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Press releases

Impella heart pumps don't provide an advantage for patients suffering from cardiogenic shock

Professor Dr. Dirk Westermann | source: private

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Scientists from the German Centre for Cardiovascular Research (DZHK) at the University Hospital Hamburg-Eppendorf (UKE) have found that the use of the Impella heart pump does not reduce the number of deaths in people with cardiogenic shock after a heart attack. This is the result of a large retrospective study involving 237 people.

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In cardiogenic shock after a heart attack, the heart is no longer able to pump enough blood around the body to supply the organs. Major organs begin to fail and, in the worst case, multiorgan failure occurs. The chances of survival for people with cardiogenic shock after a heart attack are limited. Approximately half die within 30 days. In this life-threatening situation, many cardiologists have been using small heart pumps, called ‘Impella pumps’, for several years. 

Impella pumps are inserted with a catheter over the groin and fed into the heart. Once placed, they relieve the heart by helping to draw blood from the left ventricle and out through the aorta, improving blood circulation. However, so far no conclusive results from clinical studies are available that prove the benefit of these heart pumps. Results of a large clinical study by the manufacturer are not expected for three years.

With this in mind, Dr. Benedikt Schrage and Professor Dr. Dirk Westermann of the University Heart Centre Hamburg of the UKE, have set up a large registry with the data of 570 patients from several European countries in order to investigate the benefits of Impella pumps. The results were rather surprising: use of an Impella pump did not increase the 30 day survival rate for those with cardiogenic shock after a heart attack. 

Rethinking routines

"Our evaluations are not a substitute for a controlled randomised study, which would have the highest evidence," emphasizes Westermann, deputy hospital director and senior physician. However, the team does urge caution in the routine use of Impella pumps. With seemingly no  positive effect, the use of the pump is associated with certain risks. Analyzing past patient records has shown that these heart pumps can lead to an increase in severe bleeding and complications in nearby blood vessels, even when used by teams with several years of experience. "Due to the improved blood flow or ‘hemodynamics’, it was generally assumed that these heart pumps helped patients," explains Westermann.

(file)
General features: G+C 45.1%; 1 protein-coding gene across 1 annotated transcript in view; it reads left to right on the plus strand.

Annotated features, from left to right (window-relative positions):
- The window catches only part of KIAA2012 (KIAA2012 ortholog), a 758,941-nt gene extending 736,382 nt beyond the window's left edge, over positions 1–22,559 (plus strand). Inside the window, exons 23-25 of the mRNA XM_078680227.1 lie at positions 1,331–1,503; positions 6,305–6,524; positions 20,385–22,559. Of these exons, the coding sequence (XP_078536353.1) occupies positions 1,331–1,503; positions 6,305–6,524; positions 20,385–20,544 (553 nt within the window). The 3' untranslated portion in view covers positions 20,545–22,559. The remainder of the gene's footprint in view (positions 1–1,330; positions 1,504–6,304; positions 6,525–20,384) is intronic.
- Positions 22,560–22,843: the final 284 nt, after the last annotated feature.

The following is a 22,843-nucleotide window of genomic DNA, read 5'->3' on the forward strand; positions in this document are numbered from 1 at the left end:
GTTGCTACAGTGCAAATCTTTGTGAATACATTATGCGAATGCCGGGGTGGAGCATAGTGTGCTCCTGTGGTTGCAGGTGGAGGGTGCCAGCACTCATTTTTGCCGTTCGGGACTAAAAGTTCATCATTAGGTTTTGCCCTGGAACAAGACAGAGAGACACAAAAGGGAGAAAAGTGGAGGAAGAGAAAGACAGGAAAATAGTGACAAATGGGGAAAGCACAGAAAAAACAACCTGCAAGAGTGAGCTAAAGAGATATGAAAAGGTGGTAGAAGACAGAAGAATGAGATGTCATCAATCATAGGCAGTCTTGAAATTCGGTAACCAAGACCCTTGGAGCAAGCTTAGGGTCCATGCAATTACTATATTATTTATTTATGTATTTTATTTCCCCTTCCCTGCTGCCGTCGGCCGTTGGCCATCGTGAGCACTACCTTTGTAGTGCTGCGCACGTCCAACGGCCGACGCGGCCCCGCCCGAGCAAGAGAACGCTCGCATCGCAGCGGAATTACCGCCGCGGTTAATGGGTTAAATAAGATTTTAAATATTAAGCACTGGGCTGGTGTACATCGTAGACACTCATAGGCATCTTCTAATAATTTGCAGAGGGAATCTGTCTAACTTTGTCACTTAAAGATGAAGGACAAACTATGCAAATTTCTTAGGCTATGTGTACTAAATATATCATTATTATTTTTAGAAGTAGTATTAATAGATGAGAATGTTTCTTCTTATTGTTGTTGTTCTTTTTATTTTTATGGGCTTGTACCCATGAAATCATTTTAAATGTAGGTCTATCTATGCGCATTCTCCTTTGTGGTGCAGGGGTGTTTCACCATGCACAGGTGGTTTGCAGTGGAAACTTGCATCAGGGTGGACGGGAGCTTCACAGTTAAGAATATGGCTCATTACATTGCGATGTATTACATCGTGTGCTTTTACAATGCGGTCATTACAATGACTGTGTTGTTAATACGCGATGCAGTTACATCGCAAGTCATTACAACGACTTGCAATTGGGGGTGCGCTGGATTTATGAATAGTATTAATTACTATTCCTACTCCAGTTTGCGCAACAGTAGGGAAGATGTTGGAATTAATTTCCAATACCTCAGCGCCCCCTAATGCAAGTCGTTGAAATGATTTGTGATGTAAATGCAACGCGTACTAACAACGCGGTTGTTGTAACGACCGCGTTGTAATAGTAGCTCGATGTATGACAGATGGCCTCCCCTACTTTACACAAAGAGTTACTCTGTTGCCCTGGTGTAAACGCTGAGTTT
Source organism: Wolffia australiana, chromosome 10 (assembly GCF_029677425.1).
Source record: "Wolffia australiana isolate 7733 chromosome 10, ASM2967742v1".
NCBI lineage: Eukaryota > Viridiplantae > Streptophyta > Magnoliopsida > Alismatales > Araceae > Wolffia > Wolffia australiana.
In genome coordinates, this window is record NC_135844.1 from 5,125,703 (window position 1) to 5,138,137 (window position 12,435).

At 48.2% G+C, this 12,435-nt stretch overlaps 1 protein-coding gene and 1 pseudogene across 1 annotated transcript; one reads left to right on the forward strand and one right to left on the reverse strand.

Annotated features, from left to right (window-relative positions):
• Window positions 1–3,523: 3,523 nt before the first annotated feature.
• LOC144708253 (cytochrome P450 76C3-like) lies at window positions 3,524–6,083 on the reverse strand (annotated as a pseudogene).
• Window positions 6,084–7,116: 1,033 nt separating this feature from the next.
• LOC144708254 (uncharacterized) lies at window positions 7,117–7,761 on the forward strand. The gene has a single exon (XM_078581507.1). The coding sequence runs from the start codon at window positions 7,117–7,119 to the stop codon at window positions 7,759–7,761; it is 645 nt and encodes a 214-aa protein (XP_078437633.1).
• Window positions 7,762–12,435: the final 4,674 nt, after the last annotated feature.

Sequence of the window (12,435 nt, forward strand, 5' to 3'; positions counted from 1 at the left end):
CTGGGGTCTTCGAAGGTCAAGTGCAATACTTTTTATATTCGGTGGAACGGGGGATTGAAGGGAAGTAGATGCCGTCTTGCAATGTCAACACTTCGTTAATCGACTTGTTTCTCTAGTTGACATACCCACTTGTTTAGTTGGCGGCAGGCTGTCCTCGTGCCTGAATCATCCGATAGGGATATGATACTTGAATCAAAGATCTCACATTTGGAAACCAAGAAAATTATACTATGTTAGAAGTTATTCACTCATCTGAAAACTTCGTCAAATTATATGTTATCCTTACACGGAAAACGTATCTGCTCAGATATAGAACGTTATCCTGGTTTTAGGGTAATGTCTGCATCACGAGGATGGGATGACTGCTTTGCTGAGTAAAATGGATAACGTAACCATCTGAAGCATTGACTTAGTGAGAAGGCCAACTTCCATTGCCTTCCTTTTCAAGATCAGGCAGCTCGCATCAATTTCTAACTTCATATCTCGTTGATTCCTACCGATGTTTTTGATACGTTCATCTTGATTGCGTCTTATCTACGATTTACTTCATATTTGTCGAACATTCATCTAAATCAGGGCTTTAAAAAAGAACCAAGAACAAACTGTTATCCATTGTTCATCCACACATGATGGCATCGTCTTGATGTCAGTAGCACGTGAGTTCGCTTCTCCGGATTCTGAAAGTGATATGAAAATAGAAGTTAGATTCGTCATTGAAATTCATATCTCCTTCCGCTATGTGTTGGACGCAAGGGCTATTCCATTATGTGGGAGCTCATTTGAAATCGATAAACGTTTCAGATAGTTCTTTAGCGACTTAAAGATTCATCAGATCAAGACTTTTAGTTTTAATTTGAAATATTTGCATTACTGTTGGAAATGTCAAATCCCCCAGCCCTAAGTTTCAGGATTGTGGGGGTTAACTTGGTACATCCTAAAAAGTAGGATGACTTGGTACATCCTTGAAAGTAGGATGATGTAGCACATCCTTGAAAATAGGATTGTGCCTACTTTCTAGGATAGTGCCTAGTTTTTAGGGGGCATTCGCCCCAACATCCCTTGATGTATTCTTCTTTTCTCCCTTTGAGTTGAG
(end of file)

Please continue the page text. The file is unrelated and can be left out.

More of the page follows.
Data comparison with the IABP-SHOCK II study

The Hamburg scientists also compared the Impella data with that of the IABP-SHOCK II study. This study investigated how a different pump, the intraaortic balloon pump (IABP), affected the survival rates after cardiogenic shock. IABPs are different to Impella pumps, supporting the heartbeat, rather than the blood flow. 

The survival rates of people with an Impella pump were compared to those with and without IABPs. The scientists used a ‘matched pair’ design – this means that different patients from different studies could be compared if they had the same age, sex, cardiac output, ventilation duration and specific blood values. The Impella pumps did not show any advantages even if the comparison was limited to patients who had received IABP.

Original work: Impella Support for Acute Myocardial Infarction complicated by Cardiogenic Shock: A Matched-Pair IABP-SHOCK II Trial 30-Day Mortality Analysis, Benedikt Schrage et al.; Circulation. 2018 Dec 5 DOI: 10.1161/CIRCULATIONAHA.118.036614

Contact: Christine Vollgraf, Press and Public Relations, German Centre for Cardiovascular Research (DZHK), Tel.: 030 3465 529 02, presse(at)dzhk.de 

Professor Dr. Dirk Westermann, Universitäres Herzzentrum Hamburg GmbH, Clinic and Polyclinic for General and Interventional Cardiology, d.westermann(at)uke.de